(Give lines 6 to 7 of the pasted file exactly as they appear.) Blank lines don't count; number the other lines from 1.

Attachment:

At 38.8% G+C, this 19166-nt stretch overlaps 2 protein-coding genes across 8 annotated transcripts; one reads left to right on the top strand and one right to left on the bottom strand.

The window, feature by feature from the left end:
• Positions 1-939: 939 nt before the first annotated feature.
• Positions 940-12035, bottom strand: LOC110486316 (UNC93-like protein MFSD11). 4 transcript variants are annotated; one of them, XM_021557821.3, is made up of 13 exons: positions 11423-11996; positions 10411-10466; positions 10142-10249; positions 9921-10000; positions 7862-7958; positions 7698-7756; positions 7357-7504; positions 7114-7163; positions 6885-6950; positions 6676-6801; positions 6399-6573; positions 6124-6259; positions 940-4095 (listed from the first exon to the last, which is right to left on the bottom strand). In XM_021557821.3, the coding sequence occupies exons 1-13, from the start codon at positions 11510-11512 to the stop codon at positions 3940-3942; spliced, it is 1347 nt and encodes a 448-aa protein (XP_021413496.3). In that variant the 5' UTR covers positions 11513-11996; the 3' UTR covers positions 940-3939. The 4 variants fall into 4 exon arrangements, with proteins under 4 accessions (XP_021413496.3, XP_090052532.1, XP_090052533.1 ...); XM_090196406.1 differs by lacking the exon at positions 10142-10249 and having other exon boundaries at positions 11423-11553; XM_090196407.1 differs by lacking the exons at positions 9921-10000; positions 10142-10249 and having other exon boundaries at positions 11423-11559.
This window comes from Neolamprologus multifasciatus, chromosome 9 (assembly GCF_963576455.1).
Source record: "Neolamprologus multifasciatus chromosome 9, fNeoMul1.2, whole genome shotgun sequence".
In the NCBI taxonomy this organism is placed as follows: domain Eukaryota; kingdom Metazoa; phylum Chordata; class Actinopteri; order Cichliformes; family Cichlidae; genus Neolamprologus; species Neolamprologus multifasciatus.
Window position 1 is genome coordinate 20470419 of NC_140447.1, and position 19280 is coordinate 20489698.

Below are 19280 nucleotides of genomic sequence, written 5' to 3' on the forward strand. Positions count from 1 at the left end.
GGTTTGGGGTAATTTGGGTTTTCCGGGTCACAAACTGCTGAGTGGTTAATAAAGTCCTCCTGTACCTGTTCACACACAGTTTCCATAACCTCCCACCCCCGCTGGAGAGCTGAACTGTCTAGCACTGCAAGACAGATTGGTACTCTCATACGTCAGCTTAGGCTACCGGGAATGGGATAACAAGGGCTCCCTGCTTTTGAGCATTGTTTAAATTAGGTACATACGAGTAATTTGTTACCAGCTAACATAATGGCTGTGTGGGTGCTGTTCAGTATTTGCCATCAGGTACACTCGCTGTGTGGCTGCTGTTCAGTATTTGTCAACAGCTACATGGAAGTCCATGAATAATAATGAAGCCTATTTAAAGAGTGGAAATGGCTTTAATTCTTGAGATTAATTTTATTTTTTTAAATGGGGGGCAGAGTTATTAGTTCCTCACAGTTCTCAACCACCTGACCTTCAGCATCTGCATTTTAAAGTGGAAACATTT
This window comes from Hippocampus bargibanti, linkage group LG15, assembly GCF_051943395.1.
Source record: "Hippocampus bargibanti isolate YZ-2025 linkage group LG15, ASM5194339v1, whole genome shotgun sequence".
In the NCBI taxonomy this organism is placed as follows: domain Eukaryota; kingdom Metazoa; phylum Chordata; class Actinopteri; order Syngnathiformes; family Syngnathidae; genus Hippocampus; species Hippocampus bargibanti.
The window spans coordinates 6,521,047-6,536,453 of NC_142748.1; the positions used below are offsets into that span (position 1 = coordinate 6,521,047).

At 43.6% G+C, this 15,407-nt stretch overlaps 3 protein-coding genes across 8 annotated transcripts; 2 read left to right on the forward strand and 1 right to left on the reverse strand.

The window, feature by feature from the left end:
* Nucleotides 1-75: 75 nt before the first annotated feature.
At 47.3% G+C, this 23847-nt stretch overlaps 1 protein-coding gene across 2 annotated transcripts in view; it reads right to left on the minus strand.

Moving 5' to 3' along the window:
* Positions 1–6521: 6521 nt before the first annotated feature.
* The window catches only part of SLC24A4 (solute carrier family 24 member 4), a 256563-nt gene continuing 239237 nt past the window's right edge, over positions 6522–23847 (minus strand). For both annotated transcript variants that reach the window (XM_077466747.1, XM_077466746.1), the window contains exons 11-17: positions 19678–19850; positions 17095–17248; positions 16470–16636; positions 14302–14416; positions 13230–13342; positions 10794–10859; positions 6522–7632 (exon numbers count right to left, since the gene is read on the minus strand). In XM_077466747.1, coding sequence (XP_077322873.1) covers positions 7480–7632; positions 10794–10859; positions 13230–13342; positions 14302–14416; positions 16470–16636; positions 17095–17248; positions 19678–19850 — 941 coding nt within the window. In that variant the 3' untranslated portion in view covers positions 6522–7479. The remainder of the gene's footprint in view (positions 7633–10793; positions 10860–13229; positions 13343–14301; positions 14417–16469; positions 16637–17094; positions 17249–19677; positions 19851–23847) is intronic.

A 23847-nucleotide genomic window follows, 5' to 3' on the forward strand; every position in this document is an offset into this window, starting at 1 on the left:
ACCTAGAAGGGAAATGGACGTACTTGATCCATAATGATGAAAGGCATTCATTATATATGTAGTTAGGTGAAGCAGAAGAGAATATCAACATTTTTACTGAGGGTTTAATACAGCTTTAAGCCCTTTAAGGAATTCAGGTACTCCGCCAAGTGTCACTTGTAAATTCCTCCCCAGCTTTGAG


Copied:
Source record: "Neolamprologus multifasciatus chromosome 9, fNeoMul1.2, whole genome shotgun sequence".
In the NCBI taxonomy this organism is placed as follows: domain Eukaryota; kingdom Metazoa; phylum Chordata; class Actinopteri; order Cichliformes; family Cichlidae; genus Neolamprologus; species Neolamprologus multifasciatus.